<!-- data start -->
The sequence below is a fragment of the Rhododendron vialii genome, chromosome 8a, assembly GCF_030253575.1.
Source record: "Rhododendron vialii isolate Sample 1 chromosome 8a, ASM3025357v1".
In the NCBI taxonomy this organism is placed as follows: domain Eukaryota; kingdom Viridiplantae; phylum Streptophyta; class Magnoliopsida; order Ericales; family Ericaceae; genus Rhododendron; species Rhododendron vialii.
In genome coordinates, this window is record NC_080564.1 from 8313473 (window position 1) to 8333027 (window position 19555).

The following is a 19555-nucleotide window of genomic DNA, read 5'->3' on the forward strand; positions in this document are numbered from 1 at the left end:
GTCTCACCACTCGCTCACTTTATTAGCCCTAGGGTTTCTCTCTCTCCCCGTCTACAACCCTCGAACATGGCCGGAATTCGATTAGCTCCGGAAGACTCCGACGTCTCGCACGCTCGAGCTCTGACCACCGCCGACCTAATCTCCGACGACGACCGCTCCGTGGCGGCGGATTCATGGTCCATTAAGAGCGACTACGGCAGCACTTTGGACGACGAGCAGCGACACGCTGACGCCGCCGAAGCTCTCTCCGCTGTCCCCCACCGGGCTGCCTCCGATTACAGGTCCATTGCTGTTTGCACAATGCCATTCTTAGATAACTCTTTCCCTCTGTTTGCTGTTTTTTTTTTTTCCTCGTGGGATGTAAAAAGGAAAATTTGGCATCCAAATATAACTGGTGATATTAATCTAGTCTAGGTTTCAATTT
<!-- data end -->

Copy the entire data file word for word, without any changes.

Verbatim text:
The sequence below is a fragment of the Rhododendron vialii genome, chromosome 8a, assembly GCF_030253575.1.
Source record: "Rhododendron vialii isolate Sample 1 chromosome 8a, ASM3025357v1".
In the NCBI taxonomy this organism is placed as follows: domain Eukaryota; kingdom Viridiplantae; phylum Streptophyta; class Magnoliopsida; order Ericales; family Ericaceae; genus Rhododendron; species Rhododendron vialii.
In genome coordinates, this window is record NC_080564.1 from 8313473 (window position 1) to 8333027 (window position 19555).

The following is a 19555-nucleotide window of genomic DNA, read 5'->3' on the forward strand; positions in this document are numbered from 1 at the left end:
GTCTCACCACTCGCTCACTTTATTAGCCCTAGGGTTTCTCTCTCTCCCCGTCTACAACCCTCGAACATGGCCGGAATTCGATTAGCTCCGGAAGACTCCGACGTCTCGCACGCTCGAGCTCTGACCACCGCCGACCTAATCTCCGACGACGACCGCTCCGTGGCGGCGGATTCATGGTCCATTAAGAGCGACTACGGCAGCACTTTGGACGACGAGCAGCGACACGCTGACGCCGCCGAAGCTCTCTCCGCTGTCCCCCACCGGGCTGCCTCCGATTACAGGTCCATTGCTGTTTGCACAATGCCATTCTTAGATAACTCTTTCCCTCTGTTTGCTGTTTTTTTTTTTTCCTCGTGGGATGTAAAAAGGAAAATTTGGCATCCAAATATAACTGGTGATATTAATCTAGTCTAGGTTTCAATTT